As the first Pan Pacific HIV/AIDS conference drew to a close GayNZ.com spoke with JVR Prasada Rao, regional director of UNAIDS, the global body charged with coordinating and fostering effective responses to the HIV/AIDS epidemic. What, we wondered, is being done for gay men, or those who don't identify as gay but nevertheless have sex with men, in the Pacific islands? Jay Bennie: We have heard surprisingly little at this conference about the scale of the HIV epidemic amongst gay or bi men in the Pacific. Not even any data on how many men who have sex with men in the Pacific nations already have HIV. JVR Prasada Rao: Unfortunately that surveillance is very, very poor. No, we don't have any data on how many of these men have HIV. JB: Does UNAIDS believe there is a need to address the particular issues of men who have sex with men within work on to prevent the spread of HIV/AIDS? Rao: Yes. These men are one of the most vulnerable communities and they are a priority for UNAIDS. Efforts to address HIV infection amongst gay men in the Pacific have not had enough prominence for some time... Pacific Island nations have a very big problem with recognising this group. There is going to be a regional conference, probably in India, in mid-2006 to discuss the issues of male sexuality and issues relating to homosexual sex. And there is currently an initiative to identify agencies within the United Nations system which will be responsible for the issues of gay men. We will be promoting opportunities and financial support for people to come and participate in that conference. We hope that people who make decisions relating to the sexual health of men who have sex with men will participate in that. JB: But are there actually gay or gay-aware people in some of these Pacific nations who will respond and participate? Rao: This is just a first step we are taking, we need to provide resources and build up opportunities so people can come to the conference and bring back the information. Then we will try to build organisations in the Pacific Islands of men who have sex with men. JB: In general what what is your impression of the place of men who have sex with men in Pacific Island cultures? Rao: In quite a few Pacific countries men having sex with men and homosexuality are not even recognised as behavioural factors in the fight against HIV/AIDS. In fact, there are countries which have laws against homosexual acts... homosexuals are criminalised in several countries, although this situation is not confined to the Pacific. But change can only be brought about through community action, when people get together and when there are communities that strongly support these people. We may not be able to change the law overnight but at least we will be able to create an environment which is more conducive to effective functioning and results. JB: We've been hearing throughout this conference that behavioural change programmes work best when they are directed from the bottom up... yet at that local level HIV organisations seem to be very heterosexual in focus. And we've also heard that quite a lot project and programme funders such as church groups are not comfortable with homosexuality. How are gay and gay-focussed groups going to even get off the ground in that environment? Rao: We are dependent on local action. I don't think there can be global or regional prescriptions for this. We need to look at opportunities in each country individually. We need to look at ‘champions,' we need to look for people who can embrace the cause and then take it forward. I think conferences like this one and the men's conference next year are an important opportunity for men who have sex with men to come together in this region and then take the messages back to their own countries. JB: Before HIV appeared New Zealand, we had a long-standing gay pride movement which was working for the law change which became so necessary to build self-esteem in gay men, which was in turn vital to underpin safe sex education. That process took fifteen years or more... do Pacific Island nations have that luxury of time? Rao: No, we can't wait that long in the Pacific Islands because of the urgency of HIV. Without HIV you could take more time to build change, but with homosexual sex being a very important risk factor we have to act much faster than that. In New Zealand you generated general community support for change and I think in the Pacific Islands they have to look for public support also. The environment around them needs to be conducive for them to pursue their activities. That is a message we will be trying to give at next year's conference. We will not just be addressing the HIV issue by itself, we will be trying to address it within the much broader concept of mens' sexual health. JB: Here in New Zealand we have many Pacific Island kiwi men who openly identify as being gay, or at least as men who have sex with men, and who are aware of the risks of HIV. Might they be a resource for starting the ball rolling in the Pacific region? Rao: Very definitely. I think we would all like to see those men reach back into their countries of origin to be part the process by which we can address the sexual health issues of men who have sex with men in the Pacific. JB: Churches, politicians and other leaders in many Pacific states are very conservative and even obstructive in their approach to sexuality and sexual health matters. What would you like to see them do in the face of the gathering storm of HIV? Rao: I would like them all to put aside their intolerance of sexual minorities such as homosexual men, to work to understand the needs of their at risk communities, particularly high risk groups like men who have sex with men. It is important that they take a constructive approach and actively support sound initiatives to address the threat of HIV/AIDS in their communities. Jay Bennie - 28th October 2005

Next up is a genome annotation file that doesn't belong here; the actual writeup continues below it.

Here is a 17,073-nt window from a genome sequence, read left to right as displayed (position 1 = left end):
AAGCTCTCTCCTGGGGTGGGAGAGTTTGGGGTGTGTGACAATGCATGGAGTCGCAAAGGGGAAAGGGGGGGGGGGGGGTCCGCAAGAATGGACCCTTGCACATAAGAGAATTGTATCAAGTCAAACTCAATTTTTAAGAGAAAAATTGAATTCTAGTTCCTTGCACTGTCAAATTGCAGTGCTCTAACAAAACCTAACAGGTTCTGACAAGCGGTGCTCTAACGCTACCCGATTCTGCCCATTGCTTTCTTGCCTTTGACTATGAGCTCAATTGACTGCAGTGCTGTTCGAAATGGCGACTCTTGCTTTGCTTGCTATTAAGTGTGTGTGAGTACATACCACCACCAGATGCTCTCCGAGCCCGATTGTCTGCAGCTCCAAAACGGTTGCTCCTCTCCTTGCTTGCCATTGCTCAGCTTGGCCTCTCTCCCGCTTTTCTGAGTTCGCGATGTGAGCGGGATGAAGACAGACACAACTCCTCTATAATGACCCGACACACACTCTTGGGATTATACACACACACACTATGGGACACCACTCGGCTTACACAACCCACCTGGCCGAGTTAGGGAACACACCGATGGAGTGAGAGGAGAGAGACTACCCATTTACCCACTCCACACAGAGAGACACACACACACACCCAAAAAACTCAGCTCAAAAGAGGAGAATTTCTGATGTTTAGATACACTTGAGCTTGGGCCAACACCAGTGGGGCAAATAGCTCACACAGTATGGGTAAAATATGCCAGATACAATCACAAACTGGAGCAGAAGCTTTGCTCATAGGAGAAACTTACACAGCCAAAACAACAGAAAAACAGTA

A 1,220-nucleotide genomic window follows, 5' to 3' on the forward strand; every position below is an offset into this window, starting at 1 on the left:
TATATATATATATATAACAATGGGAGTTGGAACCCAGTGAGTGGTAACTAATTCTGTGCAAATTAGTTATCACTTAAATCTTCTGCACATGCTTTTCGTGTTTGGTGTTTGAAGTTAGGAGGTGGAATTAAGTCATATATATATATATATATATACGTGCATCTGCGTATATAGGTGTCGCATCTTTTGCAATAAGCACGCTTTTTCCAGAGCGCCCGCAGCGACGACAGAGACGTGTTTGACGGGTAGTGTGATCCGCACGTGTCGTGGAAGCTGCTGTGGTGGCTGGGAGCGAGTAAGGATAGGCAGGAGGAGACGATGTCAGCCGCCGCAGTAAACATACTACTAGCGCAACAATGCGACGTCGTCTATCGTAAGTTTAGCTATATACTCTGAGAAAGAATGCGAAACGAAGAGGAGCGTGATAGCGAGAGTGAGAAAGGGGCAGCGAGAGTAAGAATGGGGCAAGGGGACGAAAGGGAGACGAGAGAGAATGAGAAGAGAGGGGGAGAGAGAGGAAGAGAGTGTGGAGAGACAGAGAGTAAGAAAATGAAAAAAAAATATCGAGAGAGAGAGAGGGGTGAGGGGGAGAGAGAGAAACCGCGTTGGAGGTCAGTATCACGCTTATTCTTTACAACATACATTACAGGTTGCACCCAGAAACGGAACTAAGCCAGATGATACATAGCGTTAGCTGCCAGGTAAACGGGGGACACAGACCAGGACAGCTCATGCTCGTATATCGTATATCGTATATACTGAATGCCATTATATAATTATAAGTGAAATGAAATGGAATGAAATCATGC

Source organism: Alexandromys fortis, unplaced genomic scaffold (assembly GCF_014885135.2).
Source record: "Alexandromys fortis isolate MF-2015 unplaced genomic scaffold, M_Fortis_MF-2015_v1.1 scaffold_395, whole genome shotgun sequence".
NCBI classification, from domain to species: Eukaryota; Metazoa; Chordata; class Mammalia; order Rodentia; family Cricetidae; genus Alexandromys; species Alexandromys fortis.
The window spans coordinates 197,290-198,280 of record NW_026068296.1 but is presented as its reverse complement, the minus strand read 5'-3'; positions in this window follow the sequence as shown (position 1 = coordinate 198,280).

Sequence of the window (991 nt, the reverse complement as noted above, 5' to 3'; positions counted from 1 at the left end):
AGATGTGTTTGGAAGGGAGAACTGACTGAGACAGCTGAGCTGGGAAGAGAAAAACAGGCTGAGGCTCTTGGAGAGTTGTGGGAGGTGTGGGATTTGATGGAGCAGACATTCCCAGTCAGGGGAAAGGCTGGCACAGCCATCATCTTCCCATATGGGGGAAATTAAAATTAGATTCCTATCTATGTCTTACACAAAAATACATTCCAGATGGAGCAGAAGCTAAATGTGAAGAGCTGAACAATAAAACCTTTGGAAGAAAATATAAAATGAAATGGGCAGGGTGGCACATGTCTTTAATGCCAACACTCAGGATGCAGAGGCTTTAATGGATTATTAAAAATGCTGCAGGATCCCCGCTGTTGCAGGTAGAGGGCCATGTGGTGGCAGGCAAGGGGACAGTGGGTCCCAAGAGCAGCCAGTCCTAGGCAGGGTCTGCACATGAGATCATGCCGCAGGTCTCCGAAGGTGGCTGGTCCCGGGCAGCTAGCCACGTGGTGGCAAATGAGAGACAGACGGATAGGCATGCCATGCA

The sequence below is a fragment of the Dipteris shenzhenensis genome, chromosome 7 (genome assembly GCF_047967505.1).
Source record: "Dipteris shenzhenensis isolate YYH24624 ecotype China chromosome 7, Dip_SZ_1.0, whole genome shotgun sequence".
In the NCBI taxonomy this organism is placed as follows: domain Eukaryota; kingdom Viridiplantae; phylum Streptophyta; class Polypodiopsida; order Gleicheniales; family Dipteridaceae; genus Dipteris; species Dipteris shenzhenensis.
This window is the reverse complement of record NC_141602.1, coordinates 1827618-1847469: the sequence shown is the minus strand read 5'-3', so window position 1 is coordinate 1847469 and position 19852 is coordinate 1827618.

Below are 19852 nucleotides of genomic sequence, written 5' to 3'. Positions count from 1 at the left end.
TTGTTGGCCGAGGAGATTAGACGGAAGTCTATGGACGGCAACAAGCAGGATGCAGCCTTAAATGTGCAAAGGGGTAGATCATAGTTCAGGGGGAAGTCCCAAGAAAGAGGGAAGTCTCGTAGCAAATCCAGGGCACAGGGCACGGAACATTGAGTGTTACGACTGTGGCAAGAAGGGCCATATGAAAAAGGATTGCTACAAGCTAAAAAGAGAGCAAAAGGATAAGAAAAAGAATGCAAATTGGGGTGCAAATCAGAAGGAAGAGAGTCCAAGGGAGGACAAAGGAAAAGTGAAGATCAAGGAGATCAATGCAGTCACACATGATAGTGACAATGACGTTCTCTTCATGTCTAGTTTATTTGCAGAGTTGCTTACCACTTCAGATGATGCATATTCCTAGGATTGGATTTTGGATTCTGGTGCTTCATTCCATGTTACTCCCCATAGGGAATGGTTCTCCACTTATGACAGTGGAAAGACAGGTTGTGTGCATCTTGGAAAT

Credit: Jay Bennie

First published: Friday, 28th October 2005 - 12:00pm